Kitchen Table Economics

American Higher Education Needs to be Realigned

The average cost to attend a traditional university in the United States ranges from $25,000 to $35,000 per year, depending on whether the school is a public or private institution. And according to a recent Gallup poll, 44 million Americans accumulated a total of $1.3 trillion in student loan debt to pay for it.

Not only are skyrocketing college costs putting a crippling financial burden onto our young people, but the institutions aren’t doing a very good job of prepping students for life after college. In fact, only 11 percent of business leaders agree that college graduates are prepared for the workforce—not to mention that only 35 percent of college students feel prepared for a job themselves.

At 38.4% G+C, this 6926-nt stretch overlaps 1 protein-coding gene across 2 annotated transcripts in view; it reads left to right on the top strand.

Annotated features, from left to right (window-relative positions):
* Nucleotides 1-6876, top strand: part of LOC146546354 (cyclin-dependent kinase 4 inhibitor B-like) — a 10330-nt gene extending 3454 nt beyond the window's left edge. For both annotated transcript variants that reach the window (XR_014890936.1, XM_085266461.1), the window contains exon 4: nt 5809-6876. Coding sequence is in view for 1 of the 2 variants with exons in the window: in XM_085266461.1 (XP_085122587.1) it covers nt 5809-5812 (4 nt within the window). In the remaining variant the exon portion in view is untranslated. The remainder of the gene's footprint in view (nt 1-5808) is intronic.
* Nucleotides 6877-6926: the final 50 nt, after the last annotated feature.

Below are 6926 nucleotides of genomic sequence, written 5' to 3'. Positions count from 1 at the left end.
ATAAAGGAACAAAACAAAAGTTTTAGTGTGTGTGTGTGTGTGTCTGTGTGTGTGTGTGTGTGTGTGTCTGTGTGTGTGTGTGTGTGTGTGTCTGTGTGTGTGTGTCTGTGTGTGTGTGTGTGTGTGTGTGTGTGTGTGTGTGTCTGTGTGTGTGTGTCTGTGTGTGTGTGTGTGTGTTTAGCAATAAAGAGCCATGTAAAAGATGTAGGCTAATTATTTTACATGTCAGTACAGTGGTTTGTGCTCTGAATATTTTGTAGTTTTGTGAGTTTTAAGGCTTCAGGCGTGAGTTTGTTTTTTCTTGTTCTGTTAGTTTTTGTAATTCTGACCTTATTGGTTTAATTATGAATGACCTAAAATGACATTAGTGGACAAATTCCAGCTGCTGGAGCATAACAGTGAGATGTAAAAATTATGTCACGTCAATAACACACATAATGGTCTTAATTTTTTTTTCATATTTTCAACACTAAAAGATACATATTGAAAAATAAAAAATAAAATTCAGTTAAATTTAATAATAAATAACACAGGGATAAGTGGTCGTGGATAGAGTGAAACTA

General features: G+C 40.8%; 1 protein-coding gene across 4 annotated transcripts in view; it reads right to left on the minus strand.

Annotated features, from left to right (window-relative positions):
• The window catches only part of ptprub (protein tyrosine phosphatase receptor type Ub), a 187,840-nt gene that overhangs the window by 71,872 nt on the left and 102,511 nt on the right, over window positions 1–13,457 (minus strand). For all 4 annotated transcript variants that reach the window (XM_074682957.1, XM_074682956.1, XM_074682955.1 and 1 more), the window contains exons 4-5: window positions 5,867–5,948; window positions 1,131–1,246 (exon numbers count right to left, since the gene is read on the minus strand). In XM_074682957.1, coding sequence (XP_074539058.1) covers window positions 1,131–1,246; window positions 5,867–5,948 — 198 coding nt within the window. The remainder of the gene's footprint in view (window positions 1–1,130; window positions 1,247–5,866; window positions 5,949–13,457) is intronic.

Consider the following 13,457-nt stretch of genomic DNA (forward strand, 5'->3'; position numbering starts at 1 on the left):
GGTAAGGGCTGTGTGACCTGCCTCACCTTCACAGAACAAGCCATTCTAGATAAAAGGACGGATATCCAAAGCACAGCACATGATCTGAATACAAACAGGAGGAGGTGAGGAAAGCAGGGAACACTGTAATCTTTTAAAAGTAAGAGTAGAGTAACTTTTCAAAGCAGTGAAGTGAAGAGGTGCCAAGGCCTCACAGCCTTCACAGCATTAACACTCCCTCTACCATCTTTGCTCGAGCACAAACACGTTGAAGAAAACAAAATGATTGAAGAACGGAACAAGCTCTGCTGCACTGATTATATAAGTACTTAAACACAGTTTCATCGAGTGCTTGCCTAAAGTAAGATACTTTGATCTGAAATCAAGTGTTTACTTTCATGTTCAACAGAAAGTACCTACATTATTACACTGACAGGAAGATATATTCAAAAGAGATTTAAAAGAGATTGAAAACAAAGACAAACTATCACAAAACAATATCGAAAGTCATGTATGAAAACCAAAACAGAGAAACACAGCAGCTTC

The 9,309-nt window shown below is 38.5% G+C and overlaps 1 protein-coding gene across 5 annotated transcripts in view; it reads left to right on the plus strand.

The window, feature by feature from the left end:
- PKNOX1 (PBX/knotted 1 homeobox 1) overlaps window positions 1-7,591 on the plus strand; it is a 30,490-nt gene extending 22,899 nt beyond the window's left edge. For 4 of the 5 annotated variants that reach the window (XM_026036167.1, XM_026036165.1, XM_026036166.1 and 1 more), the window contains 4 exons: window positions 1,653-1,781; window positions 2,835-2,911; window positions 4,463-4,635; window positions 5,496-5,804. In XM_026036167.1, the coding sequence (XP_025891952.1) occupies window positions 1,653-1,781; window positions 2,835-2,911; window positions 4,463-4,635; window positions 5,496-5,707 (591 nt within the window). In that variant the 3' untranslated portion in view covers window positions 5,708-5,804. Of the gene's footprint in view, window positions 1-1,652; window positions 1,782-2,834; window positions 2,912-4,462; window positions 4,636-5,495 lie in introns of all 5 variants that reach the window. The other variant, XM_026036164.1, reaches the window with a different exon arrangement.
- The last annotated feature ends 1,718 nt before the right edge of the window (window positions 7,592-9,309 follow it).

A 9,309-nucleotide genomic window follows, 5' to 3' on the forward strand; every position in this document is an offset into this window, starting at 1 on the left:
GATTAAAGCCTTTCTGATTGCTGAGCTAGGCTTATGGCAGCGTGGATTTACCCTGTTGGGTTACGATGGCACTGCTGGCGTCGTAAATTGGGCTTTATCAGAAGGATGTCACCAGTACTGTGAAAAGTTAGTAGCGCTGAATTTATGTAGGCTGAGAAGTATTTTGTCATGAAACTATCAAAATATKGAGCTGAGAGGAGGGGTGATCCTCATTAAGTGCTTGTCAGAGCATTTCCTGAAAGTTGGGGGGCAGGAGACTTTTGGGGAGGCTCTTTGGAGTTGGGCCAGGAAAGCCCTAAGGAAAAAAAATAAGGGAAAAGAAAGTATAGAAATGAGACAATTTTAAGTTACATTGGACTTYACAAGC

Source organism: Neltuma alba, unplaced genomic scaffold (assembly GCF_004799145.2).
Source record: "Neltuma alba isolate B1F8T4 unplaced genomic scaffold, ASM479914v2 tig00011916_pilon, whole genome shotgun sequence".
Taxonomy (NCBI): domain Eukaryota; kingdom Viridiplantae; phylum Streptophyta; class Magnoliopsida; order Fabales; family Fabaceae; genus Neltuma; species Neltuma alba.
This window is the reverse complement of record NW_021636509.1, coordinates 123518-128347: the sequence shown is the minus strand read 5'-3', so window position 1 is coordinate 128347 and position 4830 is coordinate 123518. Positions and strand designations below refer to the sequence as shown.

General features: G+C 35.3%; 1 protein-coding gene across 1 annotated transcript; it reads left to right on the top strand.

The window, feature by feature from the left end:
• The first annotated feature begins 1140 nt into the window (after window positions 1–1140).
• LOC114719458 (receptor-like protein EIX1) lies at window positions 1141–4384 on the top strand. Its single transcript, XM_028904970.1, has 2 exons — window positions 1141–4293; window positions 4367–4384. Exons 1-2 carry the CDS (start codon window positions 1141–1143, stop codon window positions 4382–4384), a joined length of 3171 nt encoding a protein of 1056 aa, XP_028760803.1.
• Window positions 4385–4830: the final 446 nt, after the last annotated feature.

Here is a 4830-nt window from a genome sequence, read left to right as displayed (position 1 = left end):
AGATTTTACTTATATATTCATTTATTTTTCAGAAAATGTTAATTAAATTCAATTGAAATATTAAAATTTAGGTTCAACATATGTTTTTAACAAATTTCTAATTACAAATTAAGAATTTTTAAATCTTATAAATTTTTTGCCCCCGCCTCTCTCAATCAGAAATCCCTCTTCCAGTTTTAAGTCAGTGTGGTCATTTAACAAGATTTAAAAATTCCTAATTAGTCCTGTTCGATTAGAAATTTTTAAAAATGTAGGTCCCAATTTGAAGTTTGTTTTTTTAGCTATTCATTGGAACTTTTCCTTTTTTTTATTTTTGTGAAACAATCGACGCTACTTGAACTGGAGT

The lack of readiness for the real world is not just harming students, but also the business community. In fact, employers in major industries are reporting that they can’t find enough skilled job candidates to fill open positions—which according to recent government data, there are 6 million of.

The gap reveals a systemic problem with higher education in America. While a traditional college education is necessary in some cases, a bachelor’s degree is no longer a guarantee for a good-paying job. While bachelor’s degrees may still be pushed by high school administrators, alternative options like trade or vocational schools might be more beneficial in attaining a successful future career–many of which pay $50,000 or more per year.

It’s time that we change our attitudes and behavior towards higher education in order to take advantage of the millions of hard-skills-based jobs that are actually available—instead of prepping young people for positions they are unlikely to procure. To learn more about fighting for $50,000 careers, visit